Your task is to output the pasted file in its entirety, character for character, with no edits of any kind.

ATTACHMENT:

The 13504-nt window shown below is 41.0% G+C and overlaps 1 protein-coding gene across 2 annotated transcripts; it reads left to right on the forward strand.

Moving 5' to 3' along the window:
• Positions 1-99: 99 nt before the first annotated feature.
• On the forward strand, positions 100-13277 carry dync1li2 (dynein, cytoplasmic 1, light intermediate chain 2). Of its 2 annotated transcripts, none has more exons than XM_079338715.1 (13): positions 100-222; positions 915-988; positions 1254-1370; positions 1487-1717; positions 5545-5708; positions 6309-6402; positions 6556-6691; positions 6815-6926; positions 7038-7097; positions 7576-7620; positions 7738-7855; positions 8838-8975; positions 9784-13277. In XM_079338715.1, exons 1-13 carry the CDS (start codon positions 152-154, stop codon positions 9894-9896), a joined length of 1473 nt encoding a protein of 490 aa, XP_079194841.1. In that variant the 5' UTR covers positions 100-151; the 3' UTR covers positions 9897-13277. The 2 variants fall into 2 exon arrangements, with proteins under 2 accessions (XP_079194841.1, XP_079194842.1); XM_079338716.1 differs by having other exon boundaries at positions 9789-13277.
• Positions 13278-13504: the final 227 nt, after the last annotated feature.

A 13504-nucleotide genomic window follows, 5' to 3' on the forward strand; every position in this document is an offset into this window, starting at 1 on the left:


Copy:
The 13504-nt window shown below is 41.0% G+C and overlaps 1 protein-coding gene across 2 annotated transcripts; it reads left to right on the forward strand.

Moving 5' to 3' along the window:
• Positions 1-99: 99 nt before the first annotated feature.
• On the forward strand, positions 100-13277 carry dync1li2 (dynein, cytoplasmic 1, light intermediate chain 2). Of its 2 annotated transcripts, none has more exons than XM_079338715.1 (13): positions 100-222; positions 915-988; positions 1254-1370; positions 1487-1717; positions 5545-5708; positions 6309-6402; positions 6556-6691; positions 6815-6926; positions 7038-7097; positions 7576-7620; positions 7738-7855; positions 8838-8975; positions 9784-13277. In XM_079338715.1, exons 1-13 carry the CDS (start codon positions 152-154, stop codon positions 9894-9896), a joined length of 1473 nt encoding a protein of 490 aa, XP_079194841.1. In that variant the 5' UTR covers positions 100-151; the 3' UTR covers positions 9897-13277. The 2 variants fall into 2 exon arrangements, with proteins under 2 accessions (XP_079194841.1, XP_079194842.1); XM_079338716.1 differs by having other exon boundaries at positions 9789-13277.
• Positions 13278-13504: the final 227 nt, after the last annotated feature.

A 13504-nucleotide genomic window follows, 5' to 3' on the forward strand; every position in this document is an offset into this window, starting at 1 on the left: